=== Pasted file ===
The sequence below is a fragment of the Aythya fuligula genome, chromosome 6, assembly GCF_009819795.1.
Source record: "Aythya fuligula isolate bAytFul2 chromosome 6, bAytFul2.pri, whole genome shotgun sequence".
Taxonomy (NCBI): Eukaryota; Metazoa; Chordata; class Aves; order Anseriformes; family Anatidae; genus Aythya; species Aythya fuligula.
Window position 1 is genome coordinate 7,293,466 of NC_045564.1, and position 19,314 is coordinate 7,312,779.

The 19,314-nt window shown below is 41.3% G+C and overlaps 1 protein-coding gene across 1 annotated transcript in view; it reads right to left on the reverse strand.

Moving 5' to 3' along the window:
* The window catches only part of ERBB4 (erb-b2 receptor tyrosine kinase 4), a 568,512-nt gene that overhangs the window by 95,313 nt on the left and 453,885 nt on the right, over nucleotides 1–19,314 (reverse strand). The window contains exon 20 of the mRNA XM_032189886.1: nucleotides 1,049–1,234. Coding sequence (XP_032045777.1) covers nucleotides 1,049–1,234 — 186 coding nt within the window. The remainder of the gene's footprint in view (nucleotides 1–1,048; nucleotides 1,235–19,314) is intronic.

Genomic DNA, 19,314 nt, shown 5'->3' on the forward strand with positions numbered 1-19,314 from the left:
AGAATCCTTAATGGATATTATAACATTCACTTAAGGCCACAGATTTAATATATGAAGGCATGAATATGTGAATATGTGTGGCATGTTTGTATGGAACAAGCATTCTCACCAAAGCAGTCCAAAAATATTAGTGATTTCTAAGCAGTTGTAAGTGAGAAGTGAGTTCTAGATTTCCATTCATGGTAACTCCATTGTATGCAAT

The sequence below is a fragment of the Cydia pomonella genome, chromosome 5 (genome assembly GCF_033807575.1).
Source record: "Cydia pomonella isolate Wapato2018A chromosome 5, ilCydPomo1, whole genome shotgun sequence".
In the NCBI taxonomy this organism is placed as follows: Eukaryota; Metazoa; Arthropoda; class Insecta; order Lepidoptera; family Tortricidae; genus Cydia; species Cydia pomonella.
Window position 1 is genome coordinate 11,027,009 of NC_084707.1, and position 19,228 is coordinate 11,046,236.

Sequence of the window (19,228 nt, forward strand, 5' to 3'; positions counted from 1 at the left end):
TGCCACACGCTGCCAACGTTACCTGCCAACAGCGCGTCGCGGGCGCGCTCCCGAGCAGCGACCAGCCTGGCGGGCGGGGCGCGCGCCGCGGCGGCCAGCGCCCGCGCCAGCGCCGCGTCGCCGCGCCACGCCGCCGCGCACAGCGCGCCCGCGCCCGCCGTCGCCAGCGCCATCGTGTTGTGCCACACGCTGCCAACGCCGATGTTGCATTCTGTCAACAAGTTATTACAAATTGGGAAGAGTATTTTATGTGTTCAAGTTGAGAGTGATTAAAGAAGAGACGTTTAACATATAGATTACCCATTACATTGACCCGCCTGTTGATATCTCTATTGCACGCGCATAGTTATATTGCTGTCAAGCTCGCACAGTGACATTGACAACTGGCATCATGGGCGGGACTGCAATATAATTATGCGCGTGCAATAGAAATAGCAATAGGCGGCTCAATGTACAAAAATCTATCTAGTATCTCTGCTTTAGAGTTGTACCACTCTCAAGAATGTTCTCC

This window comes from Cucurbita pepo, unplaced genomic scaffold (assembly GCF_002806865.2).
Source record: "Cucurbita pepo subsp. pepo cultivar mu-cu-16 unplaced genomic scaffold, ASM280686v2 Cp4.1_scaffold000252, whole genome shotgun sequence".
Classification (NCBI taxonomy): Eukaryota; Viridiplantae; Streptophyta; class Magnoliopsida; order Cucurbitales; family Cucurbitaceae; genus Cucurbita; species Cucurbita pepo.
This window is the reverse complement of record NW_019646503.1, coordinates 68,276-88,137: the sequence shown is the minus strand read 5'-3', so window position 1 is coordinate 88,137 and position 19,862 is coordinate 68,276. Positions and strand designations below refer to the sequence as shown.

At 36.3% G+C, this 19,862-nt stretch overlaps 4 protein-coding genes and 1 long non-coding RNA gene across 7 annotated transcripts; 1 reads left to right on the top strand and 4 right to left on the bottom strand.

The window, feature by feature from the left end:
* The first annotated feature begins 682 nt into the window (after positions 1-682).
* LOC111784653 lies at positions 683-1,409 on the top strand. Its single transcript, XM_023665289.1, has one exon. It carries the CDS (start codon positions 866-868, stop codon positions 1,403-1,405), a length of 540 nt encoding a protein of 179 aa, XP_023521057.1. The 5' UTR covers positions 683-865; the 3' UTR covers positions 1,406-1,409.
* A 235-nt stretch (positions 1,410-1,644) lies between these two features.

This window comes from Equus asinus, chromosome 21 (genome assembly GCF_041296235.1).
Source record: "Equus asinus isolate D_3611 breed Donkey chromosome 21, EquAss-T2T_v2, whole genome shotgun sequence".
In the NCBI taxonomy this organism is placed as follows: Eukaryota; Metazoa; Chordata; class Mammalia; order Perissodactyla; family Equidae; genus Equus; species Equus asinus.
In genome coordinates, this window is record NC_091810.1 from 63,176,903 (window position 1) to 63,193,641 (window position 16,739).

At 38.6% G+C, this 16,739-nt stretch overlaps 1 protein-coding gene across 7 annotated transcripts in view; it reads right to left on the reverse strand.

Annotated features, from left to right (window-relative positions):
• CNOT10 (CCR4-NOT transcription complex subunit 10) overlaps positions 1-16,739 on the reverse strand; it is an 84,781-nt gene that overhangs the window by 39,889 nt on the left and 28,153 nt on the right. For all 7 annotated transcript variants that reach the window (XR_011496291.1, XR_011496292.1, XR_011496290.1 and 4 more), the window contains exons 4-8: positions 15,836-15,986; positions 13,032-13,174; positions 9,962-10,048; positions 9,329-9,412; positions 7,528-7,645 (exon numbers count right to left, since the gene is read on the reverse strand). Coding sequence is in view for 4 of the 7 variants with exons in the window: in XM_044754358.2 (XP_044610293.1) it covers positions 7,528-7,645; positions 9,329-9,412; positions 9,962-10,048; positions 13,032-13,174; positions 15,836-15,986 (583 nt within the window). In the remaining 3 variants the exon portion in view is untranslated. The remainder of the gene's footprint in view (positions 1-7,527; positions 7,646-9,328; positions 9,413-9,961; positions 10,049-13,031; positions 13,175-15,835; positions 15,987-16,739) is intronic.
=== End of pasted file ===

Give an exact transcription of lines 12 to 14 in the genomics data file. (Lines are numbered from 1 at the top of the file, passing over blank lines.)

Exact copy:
In the NCBI taxonomy this organism is placed as follows: Eukaryota; Metazoa; Arthropoda; class Insecta; order Lepidoptera; family Tortricidae; genus Cydia; species Cydia pomonella.
Window position 1 is genome coordinate 11,027,009 of NC_084707.1, and position 19,228 is coordinate 11,046,236.

Sequence of the window (19,228 nt, forward strand, 5' to 3'; positions counted from 1 at the left end):